“Indeed, all who desire to live godly in Christ Jesus will be persecuted.”
2 Timothy 3:12

We often read these verses in the Bible and the first thing we think about is the church in the first and the second centuries, when people were persecuted for their faith, and to live for Jesus meant putting everything on the line. Sadly, few of us in the West realize the fact that these verses are the everyday life for many Christians in the Middle East.

Recently during one of the visits to the Christian Iraqi refugees who left Mosul because of the killing machine of the Islamic State (formally known as ISIS), we met Mark (pseudonym). He told us his story and how he was able to flee from his city before IS invaded it. Mark is in his sixties, a father and grandfather, who owned a restaurant in Mosul for more than twenty years. Before IS invaded the city, a group of Muslims who support IS came to Mark inviting him to convert to Islam. But Mark refused and said that he believes in the one true God of the Bible.

Later that week, the same group approached him telling him that the moment IS takes over Mosul, they will come to kill him unless he converts to Islam. Mark again refused and said that he will never deny Christ no matter what happens. Mark insisted on staying, refusing to leave the place he had lovingly built over his lifetime. The threats quickly turned into reality when IS bombed the family’s restaurant. Did they surrender? No, Mark was determined to restore and repair the shop. The family worked hard to return everything back to normal, and after finishing the restaurant, they resumed working in it.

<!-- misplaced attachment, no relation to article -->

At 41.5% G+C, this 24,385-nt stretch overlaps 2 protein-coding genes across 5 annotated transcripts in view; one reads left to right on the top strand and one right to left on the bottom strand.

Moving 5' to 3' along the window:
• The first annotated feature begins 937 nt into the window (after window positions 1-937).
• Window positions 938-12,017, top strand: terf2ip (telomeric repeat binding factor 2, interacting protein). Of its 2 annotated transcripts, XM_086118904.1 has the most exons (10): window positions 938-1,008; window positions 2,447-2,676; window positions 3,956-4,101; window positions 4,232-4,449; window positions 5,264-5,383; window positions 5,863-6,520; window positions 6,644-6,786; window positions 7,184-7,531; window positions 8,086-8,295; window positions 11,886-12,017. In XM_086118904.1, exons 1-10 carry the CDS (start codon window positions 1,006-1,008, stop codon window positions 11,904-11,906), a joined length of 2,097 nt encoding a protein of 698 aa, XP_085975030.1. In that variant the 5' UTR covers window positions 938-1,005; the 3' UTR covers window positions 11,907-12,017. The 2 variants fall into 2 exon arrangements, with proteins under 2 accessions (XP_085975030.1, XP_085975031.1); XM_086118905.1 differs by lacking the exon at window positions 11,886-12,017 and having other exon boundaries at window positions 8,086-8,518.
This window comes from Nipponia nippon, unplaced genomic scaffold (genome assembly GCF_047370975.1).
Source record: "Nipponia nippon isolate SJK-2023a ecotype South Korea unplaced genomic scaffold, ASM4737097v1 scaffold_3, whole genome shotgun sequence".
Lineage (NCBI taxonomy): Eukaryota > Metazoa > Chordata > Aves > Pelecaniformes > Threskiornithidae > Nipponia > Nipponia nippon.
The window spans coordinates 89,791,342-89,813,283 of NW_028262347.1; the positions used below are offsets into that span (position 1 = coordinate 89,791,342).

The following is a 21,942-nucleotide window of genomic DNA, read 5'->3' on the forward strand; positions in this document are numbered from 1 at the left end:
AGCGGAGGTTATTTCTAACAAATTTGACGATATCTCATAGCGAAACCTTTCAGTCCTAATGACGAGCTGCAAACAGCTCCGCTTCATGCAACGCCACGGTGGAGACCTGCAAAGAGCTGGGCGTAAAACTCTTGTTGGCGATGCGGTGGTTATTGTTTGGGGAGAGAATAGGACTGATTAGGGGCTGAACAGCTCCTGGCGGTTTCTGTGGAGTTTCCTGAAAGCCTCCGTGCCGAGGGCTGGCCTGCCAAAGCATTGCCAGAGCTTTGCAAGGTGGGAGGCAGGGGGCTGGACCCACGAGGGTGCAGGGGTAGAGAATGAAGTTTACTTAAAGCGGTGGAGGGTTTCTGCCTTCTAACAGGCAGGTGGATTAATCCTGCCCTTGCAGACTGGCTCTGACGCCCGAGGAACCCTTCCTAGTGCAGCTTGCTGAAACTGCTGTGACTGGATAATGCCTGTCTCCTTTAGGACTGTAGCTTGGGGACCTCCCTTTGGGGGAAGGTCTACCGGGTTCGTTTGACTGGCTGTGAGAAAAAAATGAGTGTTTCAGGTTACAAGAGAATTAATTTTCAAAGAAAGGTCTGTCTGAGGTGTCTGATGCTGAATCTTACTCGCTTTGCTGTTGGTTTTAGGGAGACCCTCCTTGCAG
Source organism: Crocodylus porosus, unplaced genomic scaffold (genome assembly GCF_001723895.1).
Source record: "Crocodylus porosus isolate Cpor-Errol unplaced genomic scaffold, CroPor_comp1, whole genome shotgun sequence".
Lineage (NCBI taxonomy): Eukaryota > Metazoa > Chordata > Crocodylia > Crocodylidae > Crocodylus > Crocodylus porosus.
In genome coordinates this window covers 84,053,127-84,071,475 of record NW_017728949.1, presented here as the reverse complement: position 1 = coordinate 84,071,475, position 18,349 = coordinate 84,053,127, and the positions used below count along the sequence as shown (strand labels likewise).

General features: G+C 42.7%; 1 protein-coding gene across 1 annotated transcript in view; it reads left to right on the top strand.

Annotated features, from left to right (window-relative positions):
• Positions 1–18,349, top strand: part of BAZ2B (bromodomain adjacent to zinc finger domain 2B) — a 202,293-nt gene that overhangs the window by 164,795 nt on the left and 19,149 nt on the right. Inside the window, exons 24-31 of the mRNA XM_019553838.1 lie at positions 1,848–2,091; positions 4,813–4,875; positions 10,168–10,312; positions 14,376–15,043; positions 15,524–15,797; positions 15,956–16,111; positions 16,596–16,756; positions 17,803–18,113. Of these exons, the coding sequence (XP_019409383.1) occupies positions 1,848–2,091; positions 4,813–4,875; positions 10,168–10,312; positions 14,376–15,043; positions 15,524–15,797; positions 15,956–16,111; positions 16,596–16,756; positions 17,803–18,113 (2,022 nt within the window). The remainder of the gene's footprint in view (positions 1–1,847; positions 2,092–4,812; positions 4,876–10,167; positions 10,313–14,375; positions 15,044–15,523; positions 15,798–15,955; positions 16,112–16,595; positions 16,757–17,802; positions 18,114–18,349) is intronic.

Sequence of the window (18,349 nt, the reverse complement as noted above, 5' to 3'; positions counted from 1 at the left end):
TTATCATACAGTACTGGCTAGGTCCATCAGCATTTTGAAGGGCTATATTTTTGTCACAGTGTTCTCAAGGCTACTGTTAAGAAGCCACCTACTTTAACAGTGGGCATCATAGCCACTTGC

IS returned with a more serious threat this time, demanding that the family evacuate the area or to convert to their religion, Islam. The family was forced to flee all they had built behind or stay and convert to Islam. Neither choice was a good one.

Mark and his family chose not to leave Christ, preferring death over that. They could not take anything with them except their clothes, because IS began shooting them and other Christian families in the city. After much struggle and a long journey, they arrived in another country which borders Iraq. They left their painful past behind to begin an unknown future. To make matters worse, Mark and his family are not allowed to work in the country because of their status as refugees.

We shared with this family from Hebrews 11, which speaks about faith and the reward of faith. We thought that we were there to encourage them, but this brother encouraged us when he said, “I am ready to sacrifice my children and die with my family to stay with Jesus and we will never deny Jesus.”

Stories like this give a different meaning to the phrase, “live for Christ.” People like Mark and his family redefine the meaning of commitment to our Christian faith. But Mark and his family are not the only ones who suffer for their faith – there are many across the globe who live to Christ faithfully even with all the persecution and fear.

“Remember them that are in bonds, as bound with them; them that are ill-treated, as being yourselves also in the body.”
Hebrews 13:3